Diseases & Conditions



Diseases & Conditions


What is acromegaly?

Acromegaly is a hormonal disorder characterized by overgrowth of body tissues increasing the size of the hands, feet and face. Normally, the pituitary gland located at the base of the brain releases growth hormone to stimulate growth and development in children. In adults, growth hormone affects energy levels, muscle strength, and bone health. In acromegaly, the pituitary gland produces excessive amounts of growth hormone.

Acromegaly is a rare disease with a prevalence of 60 per million and an incidence of 3-4 per million per year.1


What causes acromegaly?

Acromegaly is usually caused when the pituitary gland overproduces growth hormone and raises its level in the blood. Secretion of growth hormone raises the level of insulin-like growth factor, a hormone produced by the liver that causes tissue growth in the body. The overproduction of growth hormone can be caused by:2

  • Pituitary tumors: A benign tumor of the pituitary gland called adenoma
  • Nonpituitary tumors: Some tumors in the lungs, pancreas or adrenal gland can secrete growth hormone and lead to acromegaly


What are the symptoms of acromegaly?

The main symptom of acromegaly is the abnormal growth of skin, connective tissue, cartilage, bone, organs, and other tissues in the body. This enlargement is caused by the excessive amount of insulin-like growth factor. The main symptoms include:3

  • Enlargement of hands and feet.
  • Excessive growth of face and head
  • Excessive soft tissue growth of the throat
  • Thickening of the skin
  • Overgrowth of the bones


 What are the complications of acromegaly?

If left untreated, acromegaly can result in major health problems. Complications may include:4

  • Hypertension
  • Enlargement of the heart muscle leading to cardiovascular disease
  • Osteoarthritis
  • Diabetes: Excessive growth hormone production leads to an increase of glucose levels in the blood
  • Tumors: If acromegaly is not treated, patients have an increased risk of developing tumors such as colon cancer.
  • Snoring and sleep apnea, a breathing problem that happens during sleep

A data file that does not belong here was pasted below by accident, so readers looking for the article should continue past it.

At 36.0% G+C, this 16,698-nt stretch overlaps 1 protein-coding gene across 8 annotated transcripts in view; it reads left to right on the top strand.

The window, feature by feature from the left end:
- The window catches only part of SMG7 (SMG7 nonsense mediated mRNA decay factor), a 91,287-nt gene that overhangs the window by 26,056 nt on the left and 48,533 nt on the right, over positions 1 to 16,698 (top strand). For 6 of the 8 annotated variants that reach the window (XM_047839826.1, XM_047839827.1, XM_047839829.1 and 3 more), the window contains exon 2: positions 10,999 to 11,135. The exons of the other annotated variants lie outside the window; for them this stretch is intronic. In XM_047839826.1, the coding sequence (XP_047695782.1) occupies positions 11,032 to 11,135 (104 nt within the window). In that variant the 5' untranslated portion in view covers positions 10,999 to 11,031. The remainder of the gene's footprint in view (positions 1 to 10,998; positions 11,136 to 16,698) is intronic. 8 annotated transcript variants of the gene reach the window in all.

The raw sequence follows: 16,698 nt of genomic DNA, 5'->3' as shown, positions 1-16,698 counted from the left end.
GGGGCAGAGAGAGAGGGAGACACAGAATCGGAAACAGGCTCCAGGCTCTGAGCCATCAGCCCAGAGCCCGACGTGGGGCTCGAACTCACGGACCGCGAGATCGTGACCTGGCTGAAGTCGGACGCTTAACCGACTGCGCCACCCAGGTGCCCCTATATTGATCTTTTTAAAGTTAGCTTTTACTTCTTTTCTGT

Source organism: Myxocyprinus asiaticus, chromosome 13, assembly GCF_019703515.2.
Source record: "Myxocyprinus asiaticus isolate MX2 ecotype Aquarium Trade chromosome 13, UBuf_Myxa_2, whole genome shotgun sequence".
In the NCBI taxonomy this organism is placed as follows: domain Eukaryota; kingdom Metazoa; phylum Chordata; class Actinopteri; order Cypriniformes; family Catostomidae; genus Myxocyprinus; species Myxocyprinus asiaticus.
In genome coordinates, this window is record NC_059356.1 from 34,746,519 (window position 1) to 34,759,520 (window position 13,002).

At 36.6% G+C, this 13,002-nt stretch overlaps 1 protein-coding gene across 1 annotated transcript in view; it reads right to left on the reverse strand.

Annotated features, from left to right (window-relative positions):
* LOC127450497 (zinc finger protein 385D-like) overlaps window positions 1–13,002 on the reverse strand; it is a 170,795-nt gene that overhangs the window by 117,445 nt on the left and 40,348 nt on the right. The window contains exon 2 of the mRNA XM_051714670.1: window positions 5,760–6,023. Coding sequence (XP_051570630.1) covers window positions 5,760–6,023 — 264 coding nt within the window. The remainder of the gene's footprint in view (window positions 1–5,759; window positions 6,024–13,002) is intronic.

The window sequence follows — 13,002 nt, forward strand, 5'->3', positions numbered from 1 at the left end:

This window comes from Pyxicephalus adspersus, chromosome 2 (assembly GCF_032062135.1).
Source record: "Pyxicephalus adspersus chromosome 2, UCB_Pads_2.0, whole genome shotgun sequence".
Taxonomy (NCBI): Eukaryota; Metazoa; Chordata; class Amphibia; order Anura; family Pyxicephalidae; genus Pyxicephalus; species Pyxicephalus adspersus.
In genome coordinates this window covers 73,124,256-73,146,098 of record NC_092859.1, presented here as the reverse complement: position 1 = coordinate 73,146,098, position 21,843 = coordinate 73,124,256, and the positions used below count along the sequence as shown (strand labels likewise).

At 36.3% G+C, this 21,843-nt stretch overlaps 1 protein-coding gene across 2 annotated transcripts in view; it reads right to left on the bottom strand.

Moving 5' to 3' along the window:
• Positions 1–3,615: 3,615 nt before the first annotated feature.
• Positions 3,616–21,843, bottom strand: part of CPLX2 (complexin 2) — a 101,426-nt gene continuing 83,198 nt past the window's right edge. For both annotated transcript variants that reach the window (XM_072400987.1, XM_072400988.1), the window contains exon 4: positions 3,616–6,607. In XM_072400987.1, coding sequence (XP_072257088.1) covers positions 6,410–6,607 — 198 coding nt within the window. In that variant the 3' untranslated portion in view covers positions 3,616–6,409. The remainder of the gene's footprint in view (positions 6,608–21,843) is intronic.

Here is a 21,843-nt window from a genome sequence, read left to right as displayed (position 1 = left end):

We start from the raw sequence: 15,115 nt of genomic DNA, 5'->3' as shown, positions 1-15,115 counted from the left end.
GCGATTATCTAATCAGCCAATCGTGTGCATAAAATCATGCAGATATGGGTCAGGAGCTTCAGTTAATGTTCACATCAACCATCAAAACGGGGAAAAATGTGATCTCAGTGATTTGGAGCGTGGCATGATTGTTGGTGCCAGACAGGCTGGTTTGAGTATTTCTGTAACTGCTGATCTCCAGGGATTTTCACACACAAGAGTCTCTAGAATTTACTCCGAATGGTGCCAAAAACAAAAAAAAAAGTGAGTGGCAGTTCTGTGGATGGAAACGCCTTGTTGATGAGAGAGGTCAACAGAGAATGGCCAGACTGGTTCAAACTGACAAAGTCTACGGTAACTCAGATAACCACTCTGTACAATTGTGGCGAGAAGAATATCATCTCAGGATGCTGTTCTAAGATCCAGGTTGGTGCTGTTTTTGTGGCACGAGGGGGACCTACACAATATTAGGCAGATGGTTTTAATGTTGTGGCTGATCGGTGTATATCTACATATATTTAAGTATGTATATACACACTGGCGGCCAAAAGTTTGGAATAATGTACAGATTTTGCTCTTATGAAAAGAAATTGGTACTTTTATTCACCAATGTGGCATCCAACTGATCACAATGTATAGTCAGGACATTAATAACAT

• Tingling or pain in fingers known as carpal tunnel syndrome
  • Reduced secretion of other pituitary hormones (hypopituitarism)
  • Benign tumor of the uterus
  • Spinal cord compression
  • Vision problems


How is acromegaly diagnosed?

If acromegaly is suspected based upon a person's appearance, the diagnosis must be confirmed by:5

  • Blood test to measure the levels of growth hormone and insulin-like growth factor. Usually the level of these hormones fluctuates; therefore several blood tests are needed.


  • Imaging tests to learn about the location and size of the tumor:
    • X-ray
    • Computerized tomography (CT) scan
    • Magnetic resonance imaging (MRI)


How is acromegaly treated?

Treating acromegaly includes medications, surgery to remove the tumor and radiation therapy of the pituitary gland:6


  • Somatostatin analogs to stop growth hormone production and lower the level of insulin-like growth factor in the blood
  • Growth hormone receptor antagonists which interfere with the action of growth hormone normalizing the level of insulin-like growth factor in the blood
  • Dopamine agonists to lower the level of these hormones


to remove the pituitary gland which will lower growth hormone levels. Face and soft tissue swelling improve within a few days after surgery.

Radiation therapy:

If some tumor remains after surgery, radiation is used to slowly lower growth hormone and insulin-like growth factor levels. Radiation therapy targets the tumor with beams but can damage surrounding tissue.


  1. Holdaway, I. M., and C. Rajasoorya. "Epidemiology of acromegaly." Pituitary 2.1 (1999): 29-41.
  2. Acromegaly (Causes) http://www.mayoclinic.org/diseases-conditions/acromegaly/basics/causes/con-20019216 (Accessed December 17, 2015)
  3. Patient information: Acromegaly (Beyond the Basics) (Acromegaly) http://www.uptodate.com/contents/acromegaly-beyond-the-basics (Accessed December 17, 2015)
  4. Acromegaly (Complications) http://www.mayoclinic.org/diseases-conditions/acromegaly/basics/complications/con-20019216 (Accessed December 17, 2015)
  5. Acromegaly: Causes, Symptoms, and Treatment (WebMD) http://www.webmd.com/a-to-z-guides/acromegaly-causes-symptoms-treatment?page=2 (Accessed December 17, 2015)
  6. Acromegaly (Acromegaly) http://www.niddk.nih.gov/health-information/health-topics/endocrine/acromegaly/Pages/fact-sheet.aspx (Accessed December 17, 2015)